The American government’s defence department is offering funding to companies that can create a new generation of autonomous bat-like drones powered by lasers.
They are particularly interested in “biomimetic” technology, which is a design mimicking real-life biological systems or functions.
The department’s Defence Enterprise Science Initiative is offering grants between $1.5 million and $6 million for companies who can make them nature-inspired unmanned aerial vehicles (UAVs).
The military competition gives bats and flying insects as examples of animals that modern UAVs might imitate, giving them “improvements in manoeuvrability, survivability and stealth over traditional quadcopter or fixed wing design”.
The army also wants vehicles with the capability to work without interference from a human pilot on the ground, achieved by “self-contained algorithms” and hardware.
Ideally, these drones would have the ability to make real-time decisions and even plan their own missions.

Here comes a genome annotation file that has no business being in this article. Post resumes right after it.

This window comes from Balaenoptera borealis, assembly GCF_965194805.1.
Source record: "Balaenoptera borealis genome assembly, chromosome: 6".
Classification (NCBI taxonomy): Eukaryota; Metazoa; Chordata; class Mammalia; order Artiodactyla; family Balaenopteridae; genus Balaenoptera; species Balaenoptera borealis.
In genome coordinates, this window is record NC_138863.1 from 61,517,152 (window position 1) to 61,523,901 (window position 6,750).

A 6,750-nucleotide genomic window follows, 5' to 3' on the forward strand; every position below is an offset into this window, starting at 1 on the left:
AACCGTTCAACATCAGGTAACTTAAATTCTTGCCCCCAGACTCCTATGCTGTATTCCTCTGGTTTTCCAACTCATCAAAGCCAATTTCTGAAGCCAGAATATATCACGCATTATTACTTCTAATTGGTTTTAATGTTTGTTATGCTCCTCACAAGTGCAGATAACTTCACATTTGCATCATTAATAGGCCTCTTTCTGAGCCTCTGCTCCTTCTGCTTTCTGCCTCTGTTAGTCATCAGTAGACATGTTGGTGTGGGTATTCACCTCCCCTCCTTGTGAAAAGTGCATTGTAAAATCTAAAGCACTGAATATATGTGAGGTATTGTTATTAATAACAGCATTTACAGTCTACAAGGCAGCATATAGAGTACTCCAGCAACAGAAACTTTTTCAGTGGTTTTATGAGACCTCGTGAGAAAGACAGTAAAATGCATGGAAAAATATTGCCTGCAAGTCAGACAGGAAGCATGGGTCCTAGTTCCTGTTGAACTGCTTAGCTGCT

Another futuristic-sounding piece of technology they’re looking to incorporate is laser charging.
To avoid landing trips to recharge, the US military are looking for wireless power transmission using lasers, or other types of electromagnetic radiation, like microwaves.
In their announcement, they suggest this power could be beamed out “either from the ground or from a high-altitude platform”, meaning other planes could transmit power to the drones from overhead.
The idea of bat-like drones isn’t new – last year engineers at Caltech trialled a flying robot with shape-changing wings – but the US government wants a far more sophisticated animal-inspired drone specialised for warfare.